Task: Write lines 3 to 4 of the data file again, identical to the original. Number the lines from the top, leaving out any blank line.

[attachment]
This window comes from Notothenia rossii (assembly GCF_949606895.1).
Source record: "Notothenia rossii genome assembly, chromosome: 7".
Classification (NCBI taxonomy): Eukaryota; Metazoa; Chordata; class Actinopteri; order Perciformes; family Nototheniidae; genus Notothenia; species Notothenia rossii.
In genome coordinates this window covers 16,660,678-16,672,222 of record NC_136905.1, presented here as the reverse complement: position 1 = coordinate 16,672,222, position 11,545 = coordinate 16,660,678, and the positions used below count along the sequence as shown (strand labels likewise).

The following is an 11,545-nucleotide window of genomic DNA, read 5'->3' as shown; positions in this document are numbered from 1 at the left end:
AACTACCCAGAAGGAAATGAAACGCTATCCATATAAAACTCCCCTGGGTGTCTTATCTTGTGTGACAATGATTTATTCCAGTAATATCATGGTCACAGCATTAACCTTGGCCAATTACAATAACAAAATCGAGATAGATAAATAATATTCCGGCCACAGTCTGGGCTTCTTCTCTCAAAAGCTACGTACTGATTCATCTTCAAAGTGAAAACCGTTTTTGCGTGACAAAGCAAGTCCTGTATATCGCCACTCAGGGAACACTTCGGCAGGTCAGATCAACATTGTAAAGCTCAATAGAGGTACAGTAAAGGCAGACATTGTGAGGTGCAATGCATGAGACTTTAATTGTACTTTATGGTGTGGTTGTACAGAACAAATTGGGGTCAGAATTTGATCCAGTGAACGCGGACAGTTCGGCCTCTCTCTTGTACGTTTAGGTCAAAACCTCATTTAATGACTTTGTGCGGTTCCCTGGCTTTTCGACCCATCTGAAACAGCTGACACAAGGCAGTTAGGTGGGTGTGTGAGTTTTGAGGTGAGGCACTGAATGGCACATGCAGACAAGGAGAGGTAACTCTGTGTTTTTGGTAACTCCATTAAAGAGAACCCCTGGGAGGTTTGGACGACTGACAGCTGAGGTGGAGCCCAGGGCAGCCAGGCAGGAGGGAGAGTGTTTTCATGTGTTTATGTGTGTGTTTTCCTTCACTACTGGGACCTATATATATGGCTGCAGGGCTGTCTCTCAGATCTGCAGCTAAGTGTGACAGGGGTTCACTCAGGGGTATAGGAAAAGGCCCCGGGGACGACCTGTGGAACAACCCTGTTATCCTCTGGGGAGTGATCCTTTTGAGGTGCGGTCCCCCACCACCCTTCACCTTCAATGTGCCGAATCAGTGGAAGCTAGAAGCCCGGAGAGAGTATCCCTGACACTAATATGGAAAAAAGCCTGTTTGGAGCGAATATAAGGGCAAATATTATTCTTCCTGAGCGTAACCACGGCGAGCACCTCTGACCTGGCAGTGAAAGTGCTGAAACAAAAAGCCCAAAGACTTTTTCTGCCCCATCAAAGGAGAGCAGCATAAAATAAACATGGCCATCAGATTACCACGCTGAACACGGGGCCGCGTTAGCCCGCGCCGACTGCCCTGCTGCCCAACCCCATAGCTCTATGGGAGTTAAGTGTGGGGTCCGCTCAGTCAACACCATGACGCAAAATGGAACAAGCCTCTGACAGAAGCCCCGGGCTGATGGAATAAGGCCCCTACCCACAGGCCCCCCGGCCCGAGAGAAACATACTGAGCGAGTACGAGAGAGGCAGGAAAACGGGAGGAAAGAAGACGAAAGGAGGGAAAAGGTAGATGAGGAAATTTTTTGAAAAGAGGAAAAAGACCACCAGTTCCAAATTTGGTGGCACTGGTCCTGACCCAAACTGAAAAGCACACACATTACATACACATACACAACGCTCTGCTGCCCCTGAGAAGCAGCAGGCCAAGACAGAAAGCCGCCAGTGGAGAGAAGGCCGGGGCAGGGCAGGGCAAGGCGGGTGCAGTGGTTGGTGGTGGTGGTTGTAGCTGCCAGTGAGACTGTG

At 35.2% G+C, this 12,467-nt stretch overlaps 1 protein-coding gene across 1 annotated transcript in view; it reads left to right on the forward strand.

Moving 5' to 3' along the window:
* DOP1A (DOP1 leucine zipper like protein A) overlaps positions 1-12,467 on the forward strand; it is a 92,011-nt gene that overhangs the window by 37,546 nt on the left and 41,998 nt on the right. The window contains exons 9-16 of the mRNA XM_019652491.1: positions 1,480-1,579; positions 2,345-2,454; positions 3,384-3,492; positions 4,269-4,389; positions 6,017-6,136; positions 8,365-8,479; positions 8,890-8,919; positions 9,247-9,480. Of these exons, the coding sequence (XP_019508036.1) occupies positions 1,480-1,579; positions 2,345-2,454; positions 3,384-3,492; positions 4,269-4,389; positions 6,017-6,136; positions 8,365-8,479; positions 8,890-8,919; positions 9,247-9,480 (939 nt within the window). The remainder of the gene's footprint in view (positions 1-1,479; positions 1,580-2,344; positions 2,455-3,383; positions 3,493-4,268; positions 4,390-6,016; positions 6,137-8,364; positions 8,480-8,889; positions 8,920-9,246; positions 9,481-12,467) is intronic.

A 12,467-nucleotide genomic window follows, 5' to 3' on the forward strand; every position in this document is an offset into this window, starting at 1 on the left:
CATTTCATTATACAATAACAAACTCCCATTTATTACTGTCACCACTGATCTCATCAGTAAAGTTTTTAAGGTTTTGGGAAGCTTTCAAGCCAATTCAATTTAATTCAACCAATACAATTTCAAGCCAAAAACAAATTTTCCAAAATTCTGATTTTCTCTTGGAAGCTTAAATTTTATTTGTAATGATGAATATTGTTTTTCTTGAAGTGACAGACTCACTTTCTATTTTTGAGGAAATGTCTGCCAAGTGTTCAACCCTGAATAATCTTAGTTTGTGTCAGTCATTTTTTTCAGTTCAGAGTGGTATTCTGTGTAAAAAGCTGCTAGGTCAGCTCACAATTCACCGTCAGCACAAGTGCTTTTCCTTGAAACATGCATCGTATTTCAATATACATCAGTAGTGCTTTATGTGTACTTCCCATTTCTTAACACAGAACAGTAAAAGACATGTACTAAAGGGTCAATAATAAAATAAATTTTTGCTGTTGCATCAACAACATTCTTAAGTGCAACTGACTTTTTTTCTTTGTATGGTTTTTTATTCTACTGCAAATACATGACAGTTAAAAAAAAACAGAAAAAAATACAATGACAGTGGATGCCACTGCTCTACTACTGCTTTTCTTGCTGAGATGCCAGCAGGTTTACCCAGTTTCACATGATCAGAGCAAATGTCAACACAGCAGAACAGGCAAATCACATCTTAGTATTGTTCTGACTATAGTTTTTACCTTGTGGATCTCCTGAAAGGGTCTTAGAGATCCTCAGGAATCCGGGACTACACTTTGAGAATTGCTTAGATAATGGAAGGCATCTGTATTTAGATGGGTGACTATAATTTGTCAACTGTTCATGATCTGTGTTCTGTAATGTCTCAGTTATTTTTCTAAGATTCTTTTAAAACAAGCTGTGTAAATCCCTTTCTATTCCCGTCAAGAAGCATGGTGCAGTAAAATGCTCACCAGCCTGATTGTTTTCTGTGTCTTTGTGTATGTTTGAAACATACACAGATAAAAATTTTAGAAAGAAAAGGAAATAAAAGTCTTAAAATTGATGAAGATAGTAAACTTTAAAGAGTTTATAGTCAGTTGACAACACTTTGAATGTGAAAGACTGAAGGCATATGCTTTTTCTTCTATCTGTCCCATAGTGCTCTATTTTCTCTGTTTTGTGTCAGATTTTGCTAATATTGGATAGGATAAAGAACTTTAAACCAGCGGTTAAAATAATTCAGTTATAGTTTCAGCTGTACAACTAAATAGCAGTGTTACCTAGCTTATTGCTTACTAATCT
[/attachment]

Classification (NCBI taxonomy): Eukaryota; Metazoa; Chordata; class Actinopteri; order Perciformes; family Nototheniidae; genus Notothenia; species Notothenia rossii.
In genome coordinates this window covers 16,660,678-16,672,222 of record NC_136905.1, presented here as the reverse complement: position 1 = coordinate 16,672,222, position 11,545 = coordinate 16,660,678, and the positions used below count along the sequence as shown (strand labels likewise).